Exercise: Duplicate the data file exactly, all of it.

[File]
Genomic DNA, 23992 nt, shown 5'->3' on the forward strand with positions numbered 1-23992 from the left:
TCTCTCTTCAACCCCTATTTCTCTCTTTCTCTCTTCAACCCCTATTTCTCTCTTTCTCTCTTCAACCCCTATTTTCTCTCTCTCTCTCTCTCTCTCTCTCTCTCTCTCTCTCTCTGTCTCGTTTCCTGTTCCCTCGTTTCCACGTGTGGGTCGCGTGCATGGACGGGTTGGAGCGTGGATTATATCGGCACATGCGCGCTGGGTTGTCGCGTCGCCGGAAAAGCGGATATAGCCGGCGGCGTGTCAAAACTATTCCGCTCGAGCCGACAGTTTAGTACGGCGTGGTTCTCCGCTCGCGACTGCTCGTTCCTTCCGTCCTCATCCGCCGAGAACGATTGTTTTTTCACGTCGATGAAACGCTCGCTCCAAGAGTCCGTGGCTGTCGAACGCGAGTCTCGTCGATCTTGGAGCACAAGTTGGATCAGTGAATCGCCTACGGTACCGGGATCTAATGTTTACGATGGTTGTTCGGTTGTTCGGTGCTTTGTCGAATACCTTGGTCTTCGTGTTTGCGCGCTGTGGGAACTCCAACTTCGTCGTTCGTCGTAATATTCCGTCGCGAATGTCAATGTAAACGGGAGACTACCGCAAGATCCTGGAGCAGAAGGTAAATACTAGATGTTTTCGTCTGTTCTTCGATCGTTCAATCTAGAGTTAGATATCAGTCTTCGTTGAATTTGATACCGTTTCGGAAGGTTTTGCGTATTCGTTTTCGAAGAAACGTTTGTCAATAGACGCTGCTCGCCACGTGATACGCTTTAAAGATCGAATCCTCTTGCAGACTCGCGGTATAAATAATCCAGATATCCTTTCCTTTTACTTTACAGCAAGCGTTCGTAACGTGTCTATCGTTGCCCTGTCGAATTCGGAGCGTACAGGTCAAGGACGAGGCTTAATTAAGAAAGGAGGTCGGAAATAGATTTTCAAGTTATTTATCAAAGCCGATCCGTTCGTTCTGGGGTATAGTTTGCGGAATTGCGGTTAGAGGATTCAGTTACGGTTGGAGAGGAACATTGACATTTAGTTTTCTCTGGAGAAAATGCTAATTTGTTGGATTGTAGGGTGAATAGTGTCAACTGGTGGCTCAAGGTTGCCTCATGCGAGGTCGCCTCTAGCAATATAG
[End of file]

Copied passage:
Genomic DNA, 23992 nt, shown 5'->3' on the forward strand with positions numbered 1-23992 from the left:
TCTCTCTTCAACCCCTATTTCTCTCTTTCTCTCTTCAACCCCTATTTCTCTCTTTCTCTCTTCAACCCCTATTTTCTCTCTCTCTCTCTCTCTCTCTCTCTCTCTCTCTCTCTCTGTCTCGTTTCCTGTTCCCTCGTTTCCACGTGTGGGTCGCGTGCATGGACGGGTTGGAGCGTGGATTATATCGGCACATGCGCGCTGGGTTGTCGCGTCGCCGGAAAAGCGGATATAGCCGGCGGCGTGTCAAAACTATTCCGCTCGAGCCGACAGTTTAGTACGGCGTGGTTCTCCGCTCGCGACTGCTCGTTCCTTCCGTCCTCATCCGCCGAGAACGATTGTTTTTTCACGTCGATGAAACGCTCGCTCCAAGAGTCCGTGGCTGTCGAACGCGAGTCTCGTCGATCTTGGAGCACAAGTTGGATCAGTGAATCGCCTACGGTACCGGGATCTAATGTTTACGATGGTTGTTCGGTTGTTCGGTGCTTTGTCGAATACCTTGGTCTTCGTGTTTGCGCGCTGTGGGAACTCCAACTTCGTCGTTCGTCGTAATATTCCGTCGCGAATGTCAATGTAAACGGGAGACTACCGCAAGATCCTGGAGCAGAAGGTAAATACTAGATGTTTTCGTCTGTTCTTCGATCGTTCAATCTAGAGTTAGATATCAGTCTTCGTTGAATTTGATACCGTTTCGGAAGGTTTTGCGTATTCGTTTTCGAAGAAACGTTTGTCAATAGACGCTGCTCGCCACGTGATACGCTTTAAAGATCGAATCCTCTTGCAGACTCGCGGTATAAATAATCCAGATATCCTTTCCTTTTACTTTACAGCAAGCGTTCGTAACGTGTCTATCGTTGCCCTGTCGAATTCGGAGCGTACAGGTCAAGGACGAGGCTTAATTAAGAAAGGAGGTCGGAAATAGATTTTCAAGTTATTTATCAAAGCCGATCCGTTCGTTCTGGGGTATAGTTTGCGGAATTGCGGTTAGAGGATTCAGTTACGGTTGGAGAGGAACATTGACATTTAGTTTTCTCTGGAGAAAATGCTAATTTGTTGGATTGTAGGGTGAATAGTGTCAACTGGTGGCTCAAGGTTGCCTCATGCGAGGTCGCCTCTAGCAATATAG